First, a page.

The current crop of provider-sponsored plans may fare better, he said. That's in part because many more doctors are employed by healthcare systems, giving systems more direct control over quality, utilization and costs. But the landscape is also different because of the broader stakeholder commitment to curbing costs, plus the existence of the exchanges. Providers also are hiring staffers with insurance backgrounds to provide actuarial and marketing expertise. “In general, their chances of success are better,” Kongstvedt said.
Catholic Health Initiatives, which says it operates 93 hospitals in 18 states, is moving aggressively into the insurance business but is taking a cautious approach to the exchanges. By 2016, the Englewood, Colo.-based system expects to offer plans in all of the areas where it provides medical care. But in 2014, it competed only for exchange customers in Arkansas, and doesn't plan to expand its footprint in the exchanges in 2015.
Juan Serrano, CHI's senior vice president for payer strategy and operations, explained that his system doesn't have the financial reserves of the major insurers and needs to proceed cautiously. “Each of these exchanges is enrolling a unique population,” Serrano said. “We'll be watching for stability in the exchanges.”
That caution may seem prudent, but it also could mean missing out on the ground floor of a large new market. The exchange market is expected to grow to 13 million individuals next year and 25 million by 2017. The CMS recently announced that individuals who take no action will be automatically re-enrolled in their current plan, or the closest equivalent if a plan is being discontinued. That could make it difficult for insurers that sit out the first few years to gain traction in the marketplace if they subsequently decide to compete.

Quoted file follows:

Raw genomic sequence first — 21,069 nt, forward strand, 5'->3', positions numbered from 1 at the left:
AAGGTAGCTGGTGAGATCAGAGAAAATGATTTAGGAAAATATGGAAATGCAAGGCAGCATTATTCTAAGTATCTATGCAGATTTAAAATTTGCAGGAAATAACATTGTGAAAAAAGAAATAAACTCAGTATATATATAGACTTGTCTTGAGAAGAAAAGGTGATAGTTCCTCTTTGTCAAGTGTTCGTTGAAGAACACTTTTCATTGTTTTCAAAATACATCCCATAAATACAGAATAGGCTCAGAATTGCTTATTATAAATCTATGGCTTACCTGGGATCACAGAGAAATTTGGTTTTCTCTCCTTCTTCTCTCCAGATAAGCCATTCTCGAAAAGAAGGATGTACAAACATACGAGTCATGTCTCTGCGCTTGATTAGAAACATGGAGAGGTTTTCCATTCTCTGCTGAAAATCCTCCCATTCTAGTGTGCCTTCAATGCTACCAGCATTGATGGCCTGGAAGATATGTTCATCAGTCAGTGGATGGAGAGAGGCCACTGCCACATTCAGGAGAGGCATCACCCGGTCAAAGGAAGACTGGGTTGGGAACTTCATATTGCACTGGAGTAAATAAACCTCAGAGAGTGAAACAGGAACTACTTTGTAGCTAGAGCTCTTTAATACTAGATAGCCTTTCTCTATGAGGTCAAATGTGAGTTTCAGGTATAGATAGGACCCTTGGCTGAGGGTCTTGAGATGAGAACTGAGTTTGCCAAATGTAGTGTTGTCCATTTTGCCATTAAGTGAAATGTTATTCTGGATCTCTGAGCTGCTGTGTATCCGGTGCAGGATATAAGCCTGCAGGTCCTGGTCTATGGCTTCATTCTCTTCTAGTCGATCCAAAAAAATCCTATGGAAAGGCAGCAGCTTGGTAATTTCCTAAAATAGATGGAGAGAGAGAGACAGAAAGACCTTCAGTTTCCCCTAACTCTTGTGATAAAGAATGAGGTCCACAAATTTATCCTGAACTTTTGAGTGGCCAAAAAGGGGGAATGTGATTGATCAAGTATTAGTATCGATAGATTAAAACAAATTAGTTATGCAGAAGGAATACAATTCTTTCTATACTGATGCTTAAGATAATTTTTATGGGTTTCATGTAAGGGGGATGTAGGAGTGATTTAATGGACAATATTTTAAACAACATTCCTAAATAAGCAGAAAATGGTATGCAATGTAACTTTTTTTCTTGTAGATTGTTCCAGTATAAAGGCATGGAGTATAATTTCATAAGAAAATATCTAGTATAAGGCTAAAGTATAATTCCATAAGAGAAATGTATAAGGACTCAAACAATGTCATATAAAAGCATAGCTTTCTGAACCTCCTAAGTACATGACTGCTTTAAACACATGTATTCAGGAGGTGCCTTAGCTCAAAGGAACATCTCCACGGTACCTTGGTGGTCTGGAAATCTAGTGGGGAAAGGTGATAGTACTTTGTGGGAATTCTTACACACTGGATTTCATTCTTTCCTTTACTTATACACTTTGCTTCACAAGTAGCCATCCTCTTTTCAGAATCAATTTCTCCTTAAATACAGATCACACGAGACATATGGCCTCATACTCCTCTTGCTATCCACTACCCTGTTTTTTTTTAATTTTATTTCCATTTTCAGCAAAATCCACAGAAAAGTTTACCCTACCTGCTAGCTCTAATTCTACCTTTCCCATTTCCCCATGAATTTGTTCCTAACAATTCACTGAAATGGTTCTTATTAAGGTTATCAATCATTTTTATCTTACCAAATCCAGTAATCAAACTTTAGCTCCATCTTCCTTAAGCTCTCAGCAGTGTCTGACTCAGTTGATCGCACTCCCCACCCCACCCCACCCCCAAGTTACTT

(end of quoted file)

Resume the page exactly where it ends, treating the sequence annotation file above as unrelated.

North Shore-Long Island Jewish Health System is another system that has sought to capitalize on the exchange market with its own health plans. The Great Neck, N.Y.-based not-for-profit system, which has 16 hospitals and nearly 400 physician practices throughout the New York metropolitan area, began selling insurance last year through its North Shore-LIJ CareConnect Insurance Co. subsidiary. The startup insurer has created a narrow network plan that relies on its own facilities to provide hospital care for enrollees. Roughly half of the physicians in its network are directly employed by North Shore-LIJ.
During the first year of exchange operations, CareConnect competed for customers in parts of New York City and Nassau and Suffolk counties on Long Island. The insurer signed up 2,357 customers in Nassau County, or 7.2% of total enrollments. In Suffolk County, CareConnect attracted 4% of the market share, with 1,494 customers.
Alan Murray, CareConnect's president, said those enrollment numbers exceeded expectations for the first year. The company is expanding its geographic footprint for 2015, offering exchange plans in Westchester County and all five boroughs of New York City, in both the individual and small-group exchange markets. To bolster its network in those areas, CareConnect is partnering with hospitals such as Wyckoff Heights Medical Center in Brooklyn and Northern Westchester Hospital in Mount Kisco, N.Y.
It is also pricing aggressively for 2015 to attract more customers. In New York City, CareConnect is reducing individual-market premiums by an average of 6% and small-group SHOP exchange premiums by an average of 20%. On Long Island, premiums in the individual market will be flat, while premiums for small-group plans will drop by an average of 14%.
“You can't have an ultra-narrow network and be priced too much higher than your competition,” Murray said. “Otherwise, people will start questioning the value.” Follow Paul Demko on Twitter: @MHPDemko